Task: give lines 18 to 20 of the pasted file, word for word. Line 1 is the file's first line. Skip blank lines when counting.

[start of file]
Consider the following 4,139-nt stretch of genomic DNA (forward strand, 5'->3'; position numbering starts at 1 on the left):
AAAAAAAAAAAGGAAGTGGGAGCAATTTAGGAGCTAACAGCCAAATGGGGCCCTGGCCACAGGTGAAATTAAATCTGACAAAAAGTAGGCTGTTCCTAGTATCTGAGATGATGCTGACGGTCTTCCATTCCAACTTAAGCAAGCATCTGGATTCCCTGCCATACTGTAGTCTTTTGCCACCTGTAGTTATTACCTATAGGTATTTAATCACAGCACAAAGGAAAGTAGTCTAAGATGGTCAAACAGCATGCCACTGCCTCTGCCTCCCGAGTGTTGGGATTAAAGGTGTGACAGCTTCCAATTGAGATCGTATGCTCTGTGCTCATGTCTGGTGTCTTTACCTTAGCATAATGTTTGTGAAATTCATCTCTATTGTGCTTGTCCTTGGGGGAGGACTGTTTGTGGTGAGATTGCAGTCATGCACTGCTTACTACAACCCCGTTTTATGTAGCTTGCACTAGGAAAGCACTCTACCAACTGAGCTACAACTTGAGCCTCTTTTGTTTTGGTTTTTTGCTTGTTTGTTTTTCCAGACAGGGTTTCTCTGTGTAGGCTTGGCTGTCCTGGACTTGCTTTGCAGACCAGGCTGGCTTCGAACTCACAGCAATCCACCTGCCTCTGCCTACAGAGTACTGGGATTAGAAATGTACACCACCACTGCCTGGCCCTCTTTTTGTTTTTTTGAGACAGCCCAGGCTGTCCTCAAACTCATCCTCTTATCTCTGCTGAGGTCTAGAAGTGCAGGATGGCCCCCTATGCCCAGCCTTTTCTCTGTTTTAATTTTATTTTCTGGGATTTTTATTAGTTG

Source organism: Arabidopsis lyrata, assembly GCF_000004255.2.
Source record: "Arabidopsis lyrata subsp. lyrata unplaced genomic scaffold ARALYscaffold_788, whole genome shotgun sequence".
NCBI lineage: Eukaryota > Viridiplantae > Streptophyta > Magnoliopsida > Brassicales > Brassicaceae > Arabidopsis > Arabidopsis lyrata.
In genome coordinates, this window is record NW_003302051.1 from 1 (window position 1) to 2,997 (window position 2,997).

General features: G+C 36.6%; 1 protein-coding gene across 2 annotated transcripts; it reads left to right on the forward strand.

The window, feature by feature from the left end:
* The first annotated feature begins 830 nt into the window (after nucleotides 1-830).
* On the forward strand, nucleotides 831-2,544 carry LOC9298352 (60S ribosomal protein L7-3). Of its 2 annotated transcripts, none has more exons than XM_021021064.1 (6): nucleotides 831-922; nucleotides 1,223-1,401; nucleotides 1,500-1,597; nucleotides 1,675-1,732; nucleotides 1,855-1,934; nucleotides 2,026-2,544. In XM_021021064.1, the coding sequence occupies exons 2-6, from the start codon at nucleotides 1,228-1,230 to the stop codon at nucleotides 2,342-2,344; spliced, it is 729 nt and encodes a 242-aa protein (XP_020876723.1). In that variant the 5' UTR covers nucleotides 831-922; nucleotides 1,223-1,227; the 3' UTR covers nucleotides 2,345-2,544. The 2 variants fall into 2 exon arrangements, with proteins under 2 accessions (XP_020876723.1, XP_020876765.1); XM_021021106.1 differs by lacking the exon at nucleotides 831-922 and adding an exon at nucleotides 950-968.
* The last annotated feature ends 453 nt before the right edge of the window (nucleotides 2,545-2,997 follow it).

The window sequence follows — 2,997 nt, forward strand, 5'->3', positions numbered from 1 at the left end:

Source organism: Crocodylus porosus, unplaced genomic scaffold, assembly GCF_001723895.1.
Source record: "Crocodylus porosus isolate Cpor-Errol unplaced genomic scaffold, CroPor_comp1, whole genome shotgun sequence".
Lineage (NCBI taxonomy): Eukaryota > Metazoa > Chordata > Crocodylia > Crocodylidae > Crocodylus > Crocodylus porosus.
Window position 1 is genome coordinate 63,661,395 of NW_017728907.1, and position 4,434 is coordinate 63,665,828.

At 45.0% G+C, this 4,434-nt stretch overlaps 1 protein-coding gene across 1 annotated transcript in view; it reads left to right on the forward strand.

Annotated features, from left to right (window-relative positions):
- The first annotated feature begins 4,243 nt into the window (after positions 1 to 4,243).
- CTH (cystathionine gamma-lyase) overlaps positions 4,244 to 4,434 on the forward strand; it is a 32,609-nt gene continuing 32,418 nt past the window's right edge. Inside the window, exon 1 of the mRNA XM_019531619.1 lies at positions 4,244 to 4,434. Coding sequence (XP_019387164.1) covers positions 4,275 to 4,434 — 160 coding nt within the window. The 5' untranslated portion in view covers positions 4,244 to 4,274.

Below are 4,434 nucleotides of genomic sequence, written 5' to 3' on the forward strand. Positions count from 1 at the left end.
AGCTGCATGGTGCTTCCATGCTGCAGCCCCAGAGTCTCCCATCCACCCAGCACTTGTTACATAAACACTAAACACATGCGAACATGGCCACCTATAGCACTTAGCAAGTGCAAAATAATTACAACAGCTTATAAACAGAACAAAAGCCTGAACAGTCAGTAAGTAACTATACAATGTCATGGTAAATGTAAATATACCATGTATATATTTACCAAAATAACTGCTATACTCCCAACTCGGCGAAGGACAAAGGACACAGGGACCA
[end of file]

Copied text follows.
Annotated features, from left to right (window-relative positions):
- The first annotated feature begins 4,243 nt into the window (after positions 1 to 4,243).
- CTH (cystathionine gamma-lyase) overlaps positions 4,244 to 4,434 on the forward strand; it is a 32,609-nt gene continuing 32,418 nt past the window's right edge. Inside the window, exon 1 of the mRNA XM_019531619.1 lies at positions 4,244 to 4,434. Coding sequence (XP_019387164.1) covers positions 4,275 to 4,434 — 160 coding nt within the window. The 5' untranslated portion in view covers positions 4,244 to 4,274.